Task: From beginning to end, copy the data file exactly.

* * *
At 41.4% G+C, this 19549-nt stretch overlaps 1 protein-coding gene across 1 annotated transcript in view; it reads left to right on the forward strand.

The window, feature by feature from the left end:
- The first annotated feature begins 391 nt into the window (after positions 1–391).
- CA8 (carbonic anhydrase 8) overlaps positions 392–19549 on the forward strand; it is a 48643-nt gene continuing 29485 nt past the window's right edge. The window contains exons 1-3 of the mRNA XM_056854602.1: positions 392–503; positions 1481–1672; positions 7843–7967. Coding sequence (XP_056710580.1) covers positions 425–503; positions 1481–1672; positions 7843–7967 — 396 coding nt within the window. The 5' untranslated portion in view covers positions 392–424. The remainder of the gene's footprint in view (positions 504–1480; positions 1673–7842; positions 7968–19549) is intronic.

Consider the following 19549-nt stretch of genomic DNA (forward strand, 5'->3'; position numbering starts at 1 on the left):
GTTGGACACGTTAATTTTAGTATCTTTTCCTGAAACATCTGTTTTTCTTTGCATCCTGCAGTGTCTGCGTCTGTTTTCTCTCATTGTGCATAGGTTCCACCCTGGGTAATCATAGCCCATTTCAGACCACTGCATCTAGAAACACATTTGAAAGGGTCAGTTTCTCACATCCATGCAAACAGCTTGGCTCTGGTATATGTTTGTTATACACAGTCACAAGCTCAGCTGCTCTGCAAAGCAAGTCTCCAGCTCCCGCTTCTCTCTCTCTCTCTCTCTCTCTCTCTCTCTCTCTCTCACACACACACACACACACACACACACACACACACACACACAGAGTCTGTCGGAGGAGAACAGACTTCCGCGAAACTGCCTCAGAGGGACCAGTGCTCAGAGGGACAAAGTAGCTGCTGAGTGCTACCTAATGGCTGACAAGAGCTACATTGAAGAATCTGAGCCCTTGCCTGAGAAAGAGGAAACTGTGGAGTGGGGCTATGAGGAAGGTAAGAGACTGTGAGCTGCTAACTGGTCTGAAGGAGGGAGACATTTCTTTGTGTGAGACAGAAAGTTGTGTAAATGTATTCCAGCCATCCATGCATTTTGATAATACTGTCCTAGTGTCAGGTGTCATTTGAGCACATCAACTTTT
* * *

At 41.4% G+C, this 19549-nt stretch overlaps 1 protein-coding gene across 1 annotated transcript in view; it reads left to right on the forward strand.

The window, feature by feature from the left end:
- The first annotated feature begins 391 nt into the window (after positions 1–391).
- CA8 (carbonic anhydrase 8) overlaps positions 392–19549 on the forward strand; it is a 48643-nt gene continuing 29485 nt past the window's right edge. The window contains exons 1-3 of the mRNA XM_056854602.1: positions 392–503; positions 1481–1672; positions 7843–7967. Coding sequence (XP_056710580.1) covers positions 425–503; positions 1481–1672; positions 7843–7967 — 396 coding nt within the window. The 5' untranslated portion in view covers positions 392–424. The remainder of the gene's footprint in view (positions 504–1480; positions 1673–7842; positions 7968–19549) is intronic.

Consider the following 19549-nt stretch of genomic DNA (forward strand, 5'->3'; position numbering starts at 1 on the left):
GTTGGACACGTTAATTTTAGTATCTTTTCCTGAAACATCTGTTTTTCTTTGCATCCTGCAGTGTCTGCGTCTGTTTTCTCTCATTGTGCATAGGTTCCACCCTGGGTAATCATAGCCCATTTCAGACCACTGCATCTAGAAACACATTTGAAAGGGTCAGTTTCTCACATCCATGCAAACAGCTTGGCTCTGGTATATGTTTGTTATACACAGTCACAAGCTCAGCTGCTCTGCAAAGCAAGTCTCCAGCTCCCGCTTCTCTCTCTCTCTCTCTCTCTCTCTCTCTCTCTCTCTCACACACACACACACACACACACACACACACACACACACACAGAGTCTGTCGGAGGAGAACAGACTTCCGCGAAACTGCCTCAGAGGGACCAGTGCTCAGAGGGACAAAGTAGCTGCTGAGTGCTACCTAATGGCTGACAAGAGCTACATTGAAGAATCTGAGCCCTTGCCTGAGAAAGAGGAAACTGTGGAGTGGGGCTATGAGGAAGGTAAGAGACTGTGAGCTGCTAACTGGTCTGAAGGAGGGAGACATTTCTTTGTGTGAGACAGAAAGTTGTGTAAATGTATTCCAGCCATCCATGCATTTTGATAATACTGTCCTAGTGTCAGGTGTCATTTGAGCACATCAACTTTT